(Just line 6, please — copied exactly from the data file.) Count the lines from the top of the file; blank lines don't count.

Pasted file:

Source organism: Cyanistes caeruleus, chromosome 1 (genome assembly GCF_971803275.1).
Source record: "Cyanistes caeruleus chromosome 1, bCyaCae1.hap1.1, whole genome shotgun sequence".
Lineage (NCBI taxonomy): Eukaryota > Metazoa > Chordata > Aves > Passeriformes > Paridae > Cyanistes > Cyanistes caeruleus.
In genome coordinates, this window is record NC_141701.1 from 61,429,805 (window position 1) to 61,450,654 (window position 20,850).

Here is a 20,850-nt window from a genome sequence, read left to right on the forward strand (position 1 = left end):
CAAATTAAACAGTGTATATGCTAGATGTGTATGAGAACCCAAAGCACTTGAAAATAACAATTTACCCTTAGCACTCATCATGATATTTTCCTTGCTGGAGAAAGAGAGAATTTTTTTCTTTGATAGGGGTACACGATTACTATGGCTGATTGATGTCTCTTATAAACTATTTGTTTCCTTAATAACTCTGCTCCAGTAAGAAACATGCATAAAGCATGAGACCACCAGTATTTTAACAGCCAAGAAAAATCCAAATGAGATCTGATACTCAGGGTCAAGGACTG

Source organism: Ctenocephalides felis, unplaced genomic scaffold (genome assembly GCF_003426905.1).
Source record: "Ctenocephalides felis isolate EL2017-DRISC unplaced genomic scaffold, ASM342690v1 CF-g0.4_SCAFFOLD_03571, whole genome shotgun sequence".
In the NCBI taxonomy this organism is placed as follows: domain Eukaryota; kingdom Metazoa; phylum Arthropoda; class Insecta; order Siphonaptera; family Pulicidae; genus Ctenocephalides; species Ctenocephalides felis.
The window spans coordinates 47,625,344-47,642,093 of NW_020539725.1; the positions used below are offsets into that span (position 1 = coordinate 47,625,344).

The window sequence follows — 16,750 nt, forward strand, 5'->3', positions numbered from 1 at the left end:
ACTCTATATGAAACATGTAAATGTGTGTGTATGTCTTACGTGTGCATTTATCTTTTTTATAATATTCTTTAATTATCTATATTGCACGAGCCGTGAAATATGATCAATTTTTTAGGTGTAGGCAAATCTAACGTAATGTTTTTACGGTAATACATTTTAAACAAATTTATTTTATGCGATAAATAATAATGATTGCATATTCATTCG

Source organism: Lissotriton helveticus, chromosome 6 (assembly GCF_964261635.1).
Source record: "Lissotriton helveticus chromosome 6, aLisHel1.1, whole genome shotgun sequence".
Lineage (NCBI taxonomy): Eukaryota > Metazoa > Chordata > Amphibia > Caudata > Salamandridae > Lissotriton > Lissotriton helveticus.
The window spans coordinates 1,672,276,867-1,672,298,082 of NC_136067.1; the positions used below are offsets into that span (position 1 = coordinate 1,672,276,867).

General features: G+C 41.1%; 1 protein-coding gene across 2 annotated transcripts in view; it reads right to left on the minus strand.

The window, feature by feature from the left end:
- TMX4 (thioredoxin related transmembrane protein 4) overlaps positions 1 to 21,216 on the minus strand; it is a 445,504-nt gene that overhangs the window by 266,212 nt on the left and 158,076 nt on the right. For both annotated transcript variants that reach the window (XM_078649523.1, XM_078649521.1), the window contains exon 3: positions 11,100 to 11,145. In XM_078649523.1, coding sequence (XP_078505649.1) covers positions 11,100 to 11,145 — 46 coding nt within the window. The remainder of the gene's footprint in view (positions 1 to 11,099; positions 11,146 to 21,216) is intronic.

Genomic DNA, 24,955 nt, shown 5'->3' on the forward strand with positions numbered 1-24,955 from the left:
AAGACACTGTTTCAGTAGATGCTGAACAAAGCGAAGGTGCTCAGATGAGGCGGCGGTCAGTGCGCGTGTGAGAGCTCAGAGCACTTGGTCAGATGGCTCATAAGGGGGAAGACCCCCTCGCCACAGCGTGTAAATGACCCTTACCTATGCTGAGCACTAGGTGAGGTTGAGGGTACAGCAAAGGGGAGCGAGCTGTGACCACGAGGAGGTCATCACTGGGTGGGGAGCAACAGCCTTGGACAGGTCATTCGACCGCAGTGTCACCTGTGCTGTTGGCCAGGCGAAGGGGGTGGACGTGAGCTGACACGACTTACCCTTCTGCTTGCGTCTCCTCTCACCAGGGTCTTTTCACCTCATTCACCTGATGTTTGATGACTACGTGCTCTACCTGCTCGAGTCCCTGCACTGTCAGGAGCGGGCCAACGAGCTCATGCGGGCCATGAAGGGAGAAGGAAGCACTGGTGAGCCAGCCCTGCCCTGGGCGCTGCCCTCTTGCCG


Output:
CAAATTAAACAGTGTATATGCTAGATGTGTATGAGAACCCAAAGCACTTGAAAATAACAATTTACCCTTAGCACTCATCATGATATTTTCCTTGCTGGAGAAAGAGAGAATTTTTTTCTTTGATAGGGGTACACGATTACTATGGCTGATTGATGTCTCTTATAAACTATTTGTTTCCTTAATAACTCTGCTCCAGTAAGAAACATGCATAAAGCATGAGACCACCAGTATTTTAACAGCCAAGAAAAATCCAAATGAGATCTGATACTCAGGGTCAAGGACTG